I learned a lot from my mom’s fuckup. With my Escort, I always drive it until it is nearly empty, and I am willing to pay more for the proper fuel. And I learned that you are not supposed to full up a V6 powered minivan with the cheapie economy fuel that is meant for mopeds and Yugos.

  • avatar
    gregaryous

    Since you’ve “babied this car” try cleaning the engine piston walls with “Marvel’s Mystery Oil”. This cleaner will help free-up the pistons so they move more freely and should help solve your problem especially since you baby it – it’s probably all gunked-up with sludge and other build-up. Plus, this is a CHEAP fix, about $3.

  • avatar

    mfgreen40 : Sajeev—could you report back to us with the correct answer once the problems are solved? That would make Piston Slap complete.

    Good idea. I will email the people (who originally emailed me) to do just that.

    Sounds like the Windstar has a plugged EGR system in the intake.

    Steven Lang and radimus bring up some good points: these vans are cheap and as long as you get 2000(?) and newer models with redesigned head gaskets, you should be in for many more trouble free miles. You are not gonna like the trade in value if/when it comes to selling your van.

  • avatar

    radimus: can you clean those EGR ports with a can of Seafoam (the whole thing) or is removal mandatory?

  • avatar
    NickR

    It sounds as though they are some promising solutions here. If not, and I have never been able to explain it: an acquaintance bought into the hype about ‘Splitfire’ plugs and installed a set. Immediately started to experience strange starting problems. Yanked them out and replaced them with ordinary Champions and all was right. I won’t even speculate as to why…

  • avatar
    radimus

    Sejeev, I have not heard of reports on any success with Seafoam. Maybe it works, but I have not tried it and every report that I’ve read from somoeone who has worked on this issue is that they had to get in there and clean them out. It probably can’t hurt so it’s probably worth a shot. If it doesn’t work you’re not out much.

    BTW, on the Windstars the head gaskets ceased to be an issue from the oddball 98 model (the one with the tip-n-slide drivers seat) through 2003. It was 95 through the early 98’s that had the head gasket issue. Transmissions are a bigger issue from 95-2001. In 2002 Ford beefed up the AX4S design. Still not ideal, but better. From what I’ve read, the Freestar’s drivetrain was much better built.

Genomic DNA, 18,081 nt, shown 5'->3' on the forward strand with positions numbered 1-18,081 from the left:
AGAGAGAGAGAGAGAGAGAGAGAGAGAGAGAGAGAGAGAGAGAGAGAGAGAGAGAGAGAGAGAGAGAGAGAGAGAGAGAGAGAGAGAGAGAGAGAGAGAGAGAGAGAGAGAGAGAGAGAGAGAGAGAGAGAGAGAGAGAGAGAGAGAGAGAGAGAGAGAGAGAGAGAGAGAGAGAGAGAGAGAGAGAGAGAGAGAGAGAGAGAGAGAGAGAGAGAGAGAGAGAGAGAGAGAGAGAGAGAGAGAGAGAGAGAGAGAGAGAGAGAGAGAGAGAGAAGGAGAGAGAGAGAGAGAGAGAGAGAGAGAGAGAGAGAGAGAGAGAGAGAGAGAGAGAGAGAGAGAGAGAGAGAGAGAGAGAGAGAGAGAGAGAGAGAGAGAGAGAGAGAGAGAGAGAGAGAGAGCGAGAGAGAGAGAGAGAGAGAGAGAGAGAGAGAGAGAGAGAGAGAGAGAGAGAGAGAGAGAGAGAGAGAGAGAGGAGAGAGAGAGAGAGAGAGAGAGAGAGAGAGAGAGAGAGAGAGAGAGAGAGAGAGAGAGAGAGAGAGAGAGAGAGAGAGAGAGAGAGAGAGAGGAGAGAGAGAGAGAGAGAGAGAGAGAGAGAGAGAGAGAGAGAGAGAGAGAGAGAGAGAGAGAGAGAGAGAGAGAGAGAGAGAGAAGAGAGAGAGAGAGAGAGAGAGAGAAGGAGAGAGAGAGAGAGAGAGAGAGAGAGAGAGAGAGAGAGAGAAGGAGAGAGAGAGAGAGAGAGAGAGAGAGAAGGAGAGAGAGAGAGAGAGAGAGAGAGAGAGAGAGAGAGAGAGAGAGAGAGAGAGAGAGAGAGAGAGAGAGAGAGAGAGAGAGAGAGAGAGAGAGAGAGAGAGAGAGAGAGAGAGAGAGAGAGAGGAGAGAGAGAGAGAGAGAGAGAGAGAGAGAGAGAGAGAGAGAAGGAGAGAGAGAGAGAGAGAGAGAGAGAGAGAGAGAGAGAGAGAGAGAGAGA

And yes, the values on Windstars stink but they’re great bargains if you know what to look for. One of the best deals in the used minivan market is a Windstar that someone else paid to have the tranny rebuilt or replaced.

  • avatar
    John Horner

    “Combination or universal fluids in a Windstar tranny are verbotin. Pay the money and use the dealer stuff.”

    Correct Mercon fluids are available aftermarket. Some Fords call for regular Mercon, others for Mercon V. While I agree with staying away from the universal fluids, you don’t need to go to a dealer to get the correct spec fluid.

    “In 2002 Ford beefed up the AX4S design. ”

    Ford’s FWD automatic transmissions were troublesome since the very first Taurus.

  • avatar
    confused1096

    Radimus: Dead right. I bought this thing at 40000 miles. The transmission had been replaced (under warranty) at 36,000 miles. However trade in value is bad, bad, bad. At this point I’m considering keeping it as a second car and just buying a toy.

    I’ll try the EGR fix in a week or two, when my work schedule allows.

    I’ve heard a lot of complaints about these vans but honestly it’s been a decent appliance. The only real problem I’ve had with it was repeated failure of the blend door actuator (no heat!). After the second one I pulled it apart and figured out why it was conking out so soon and did a shade-tree fix on it.

  • avatar
    MBella

    With the gas, it doesn’t have to be V-power, or Ultimate. The companies use the same fuel additives in all their fuels. In my experiences Shell and Mobil tend to have less ethanol then the others. Also using a fuel injector cleaner every 3-5 thousand miles won’t hurt either. You will keep the fuel system clean that way.